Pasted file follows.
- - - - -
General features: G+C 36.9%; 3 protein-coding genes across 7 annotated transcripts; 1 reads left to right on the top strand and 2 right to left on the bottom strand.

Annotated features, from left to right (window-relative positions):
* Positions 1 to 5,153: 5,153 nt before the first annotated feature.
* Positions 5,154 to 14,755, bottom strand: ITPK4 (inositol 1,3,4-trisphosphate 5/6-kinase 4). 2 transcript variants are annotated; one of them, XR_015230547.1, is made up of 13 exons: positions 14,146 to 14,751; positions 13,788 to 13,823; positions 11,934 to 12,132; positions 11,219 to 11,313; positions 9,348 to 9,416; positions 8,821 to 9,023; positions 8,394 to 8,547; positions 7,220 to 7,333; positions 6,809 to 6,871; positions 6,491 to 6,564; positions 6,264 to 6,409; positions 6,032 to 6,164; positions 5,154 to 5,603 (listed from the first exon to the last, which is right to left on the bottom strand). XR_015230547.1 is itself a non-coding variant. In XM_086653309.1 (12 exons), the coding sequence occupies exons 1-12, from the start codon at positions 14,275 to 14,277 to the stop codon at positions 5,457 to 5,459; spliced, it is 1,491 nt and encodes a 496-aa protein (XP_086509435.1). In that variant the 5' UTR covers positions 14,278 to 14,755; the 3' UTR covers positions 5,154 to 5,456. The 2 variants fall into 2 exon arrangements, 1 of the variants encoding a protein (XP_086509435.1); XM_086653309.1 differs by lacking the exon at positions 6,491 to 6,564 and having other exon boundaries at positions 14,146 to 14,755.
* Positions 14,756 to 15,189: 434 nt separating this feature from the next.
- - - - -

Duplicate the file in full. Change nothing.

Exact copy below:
General features: G+C 36.9%; 3 protein-coding genes across 7 annotated transcripts; 1 reads left to right on the top strand and 2 right to left on the bottom strand.

Annotated features, from left to right (window-relative positions):
* Positions 1 to 5,153: 5,153 nt before the first annotated feature.
* Positions 5,154 to 14,755, bottom strand: ITPK4 (inositol 1,3,4-trisphosphate 5/6-kinase 4). 2 transcript variants are annotated; one of them, XR_015230547.1, is made up of 13 exons: positions 14,146 to 14,751; positions 13,788 to 13,823; positions 11,934 to 12,132; positions 11,219 to 11,313; positions 9,348 to 9,416; positions 8,821 to 9,023; positions 8,394 to 8,547; positions 7,220 to 7,333; positions 6,809 to 6,871; positions 6,491 to 6,564; positions 6,264 to 6,409; positions 6,032 to 6,164; positions 5,154 to 5,603 (listed from the first exon to the last, which is right to left on the bottom strand). XR_015230547.1 is itself a non-coding variant. In XM_086653309.1 (12 exons), the coding sequence occupies exons 1-12, from the start codon at positions 14,275 to 14,277 to the stop codon at positions 5,457 to 5,459; spliced, it is 1,491 nt and encodes a 496-aa protein (XP_086509435.1). In that variant the 5' UTR covers positions 14,278 to 14,755; the 3' UTR covers positions 5,154 to 5,456. The 2 variants fall into 2 exon arrangements, 1 of the variants encoding a protein (XP_086509435.1); XM_086653309.1 differs by lacking the exon at positions 6,491 to 6,564 and having other exon boundaries at positions 14,146 to 14,755.
* Positions 14,756 to 15,189: 434 nt separating this feature from the next.